Of course, you’re not supposed to know this. You’re not supposed to know that you’re being mind-controlled, right now, by a self-replicating mutagenic xeno-substance that was initially sold to us as the key to the future. So the proof of its existence is hidden in the only place it can be hidden. It’s hidden in science fiction.
This year alone, black goo—the science-fictional name for the science-factual graphene oxide—has seeped its way into not one but two sci-fi shows, Severance and Westworld. Three if you count Stranger Things, where it was sighted in earlier seasons. These sightings and intertextual seepages—sublimations, clearly, of real-world torments—are too consistent to be coincidental. They are signs that cannot be ignored.
Start with Westworld, whose latest season finds the robots in complete control of humankind. This they accomplished, the robot-in-chief indicates, using a combination of flies, parasites, and, yes, black goo. We see vats of the stuff in a hidden lair, glistening sickly. It seems to be the medium in which the parasites are grown—a callback to the first major appearance of black goo in the canon, the OG, the Original Goo itself: the Purity virus in The X-Files.
Middle of season 3, you remember. French salvagers discover an alien vessel deep in the ocean and mysteriously die, but a diving suit belonging to one of them is covered, Mulder discovers, in “some kind of oil.” (Black goo is variously referred to as black oil, black cancer, black bile, black blood, etc. All the same stuff.) Is it possible the oil is, as he later puts it, “a medium used by alien creatures to body-jump”? That’s as far as Westworld’s callback takes it: black-goo-as-medium. But X-Files knows the whole truth. Thanks to science-minded Scully, we learn in season 5 that the body-snatcher is some sort of “vermiform organism” that gets “attached to the pineal gland.” Translation: Black goo isn’t just medium. It’s also monster.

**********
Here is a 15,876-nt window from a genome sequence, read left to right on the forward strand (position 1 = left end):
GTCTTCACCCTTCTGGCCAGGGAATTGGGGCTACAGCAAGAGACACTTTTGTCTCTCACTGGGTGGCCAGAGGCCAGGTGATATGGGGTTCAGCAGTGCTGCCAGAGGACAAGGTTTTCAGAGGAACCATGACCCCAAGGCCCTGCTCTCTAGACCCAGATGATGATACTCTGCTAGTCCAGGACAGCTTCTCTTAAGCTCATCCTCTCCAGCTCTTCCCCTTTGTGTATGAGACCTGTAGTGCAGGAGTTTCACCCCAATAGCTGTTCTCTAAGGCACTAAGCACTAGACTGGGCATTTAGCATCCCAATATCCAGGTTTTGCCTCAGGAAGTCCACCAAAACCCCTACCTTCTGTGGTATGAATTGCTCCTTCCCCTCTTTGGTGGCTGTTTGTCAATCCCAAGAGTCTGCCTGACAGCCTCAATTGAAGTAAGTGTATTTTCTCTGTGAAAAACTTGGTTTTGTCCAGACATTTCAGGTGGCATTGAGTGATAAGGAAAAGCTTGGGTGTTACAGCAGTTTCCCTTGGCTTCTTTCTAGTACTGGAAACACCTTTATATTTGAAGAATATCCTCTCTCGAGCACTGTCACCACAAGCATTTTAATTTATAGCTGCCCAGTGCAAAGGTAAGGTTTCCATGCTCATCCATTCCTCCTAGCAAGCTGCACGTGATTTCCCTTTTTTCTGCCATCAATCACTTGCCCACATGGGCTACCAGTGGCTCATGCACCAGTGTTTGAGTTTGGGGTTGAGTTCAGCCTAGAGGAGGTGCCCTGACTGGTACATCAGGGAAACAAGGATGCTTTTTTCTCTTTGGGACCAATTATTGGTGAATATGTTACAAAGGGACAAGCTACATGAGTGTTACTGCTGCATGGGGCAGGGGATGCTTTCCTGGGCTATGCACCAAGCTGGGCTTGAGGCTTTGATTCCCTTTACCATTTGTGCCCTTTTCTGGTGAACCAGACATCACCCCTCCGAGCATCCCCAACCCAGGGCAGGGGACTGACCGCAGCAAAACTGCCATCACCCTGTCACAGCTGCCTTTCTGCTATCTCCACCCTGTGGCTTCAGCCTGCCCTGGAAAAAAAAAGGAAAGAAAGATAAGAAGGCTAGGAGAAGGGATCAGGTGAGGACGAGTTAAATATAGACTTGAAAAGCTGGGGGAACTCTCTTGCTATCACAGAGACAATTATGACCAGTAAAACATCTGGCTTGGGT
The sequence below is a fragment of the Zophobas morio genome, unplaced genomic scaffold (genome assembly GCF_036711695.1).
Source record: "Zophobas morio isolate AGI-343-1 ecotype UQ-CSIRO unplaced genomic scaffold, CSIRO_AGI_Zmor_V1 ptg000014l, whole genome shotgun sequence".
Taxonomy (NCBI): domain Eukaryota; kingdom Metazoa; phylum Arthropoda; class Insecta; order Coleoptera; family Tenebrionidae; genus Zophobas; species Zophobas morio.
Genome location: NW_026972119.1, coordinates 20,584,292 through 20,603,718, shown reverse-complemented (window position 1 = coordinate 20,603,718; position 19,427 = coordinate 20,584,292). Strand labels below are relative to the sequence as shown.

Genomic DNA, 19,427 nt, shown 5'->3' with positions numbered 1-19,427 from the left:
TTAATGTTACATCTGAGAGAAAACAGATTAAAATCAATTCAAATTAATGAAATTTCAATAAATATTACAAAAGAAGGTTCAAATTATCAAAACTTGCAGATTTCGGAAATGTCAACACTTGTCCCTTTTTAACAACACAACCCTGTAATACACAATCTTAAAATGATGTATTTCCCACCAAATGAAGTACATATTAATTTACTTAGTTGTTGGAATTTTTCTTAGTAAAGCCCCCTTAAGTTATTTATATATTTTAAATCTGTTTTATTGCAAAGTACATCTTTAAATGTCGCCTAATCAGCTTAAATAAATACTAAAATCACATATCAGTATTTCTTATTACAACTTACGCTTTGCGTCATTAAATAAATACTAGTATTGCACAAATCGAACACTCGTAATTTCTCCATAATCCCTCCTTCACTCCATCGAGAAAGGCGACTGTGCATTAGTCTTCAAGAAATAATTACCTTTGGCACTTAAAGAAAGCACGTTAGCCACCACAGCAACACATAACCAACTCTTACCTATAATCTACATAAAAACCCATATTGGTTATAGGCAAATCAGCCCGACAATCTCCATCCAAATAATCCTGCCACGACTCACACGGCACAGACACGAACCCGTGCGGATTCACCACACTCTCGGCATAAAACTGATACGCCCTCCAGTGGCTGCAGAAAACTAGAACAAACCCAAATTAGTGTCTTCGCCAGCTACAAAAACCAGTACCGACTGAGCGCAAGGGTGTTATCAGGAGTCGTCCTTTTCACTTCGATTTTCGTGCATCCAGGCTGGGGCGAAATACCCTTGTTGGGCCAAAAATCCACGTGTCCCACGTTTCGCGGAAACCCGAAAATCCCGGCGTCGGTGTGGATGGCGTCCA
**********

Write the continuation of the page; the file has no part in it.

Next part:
Sometimes, the victims of black engooment in X-Files survive, so long as the stuff safely, if violently, self-ejects from eyes and mouth. Not so much the victims in the Alien franchise, which constitutes the goo’s best-known modern manifestation. As one of the franchise’s tie-in video games puts it: “Any living thing that comes into direct contact with the black goo”—known technically, in this universe, as Chemical A0-3959X.91-15—“will either die horribly, give birth to monsters, or become a monster themselves.” You see a lot of this oozy, unrecoverable infection in Prometheus. Also in Rakka, a little-known short film by Neill Blomkamp, where Sigourney Weaver leads a last hurrah in 2020 Texas against alien colonizers equipped with black-goo weaponry that can somehow both control minds and obliterate buildings.
Obviously, the sci-fi record isn’t perfectly clear on the workings of black goo; it is, by its nature, impossible to grasp. In Miyazaki movies, it tends to be ecologically terrorizing; in Luc Besson’s Lucy, it’s some sort of sparkly transhumanist supercomputing … thing. (Perhaps not so coincidentally, Scarlet Johansson, Lucy’s Lucy, also stars in Under the Skin, as an alien who drowns and eats men in a sea of black goo.) In Severance, it’s more metaphorical, a visual symbol for the ways in which separate realities bleed into and out of each other. Same goes for Stranger Things, where it’s a kind of an interdimensional trespasser. The specifics, though, are somewhat beside the point. The medium is the metaphor is the monster is the message, and the message is this: Whatever black goo is, it’s alien, everywhere, and “the source of all evil on the planet.”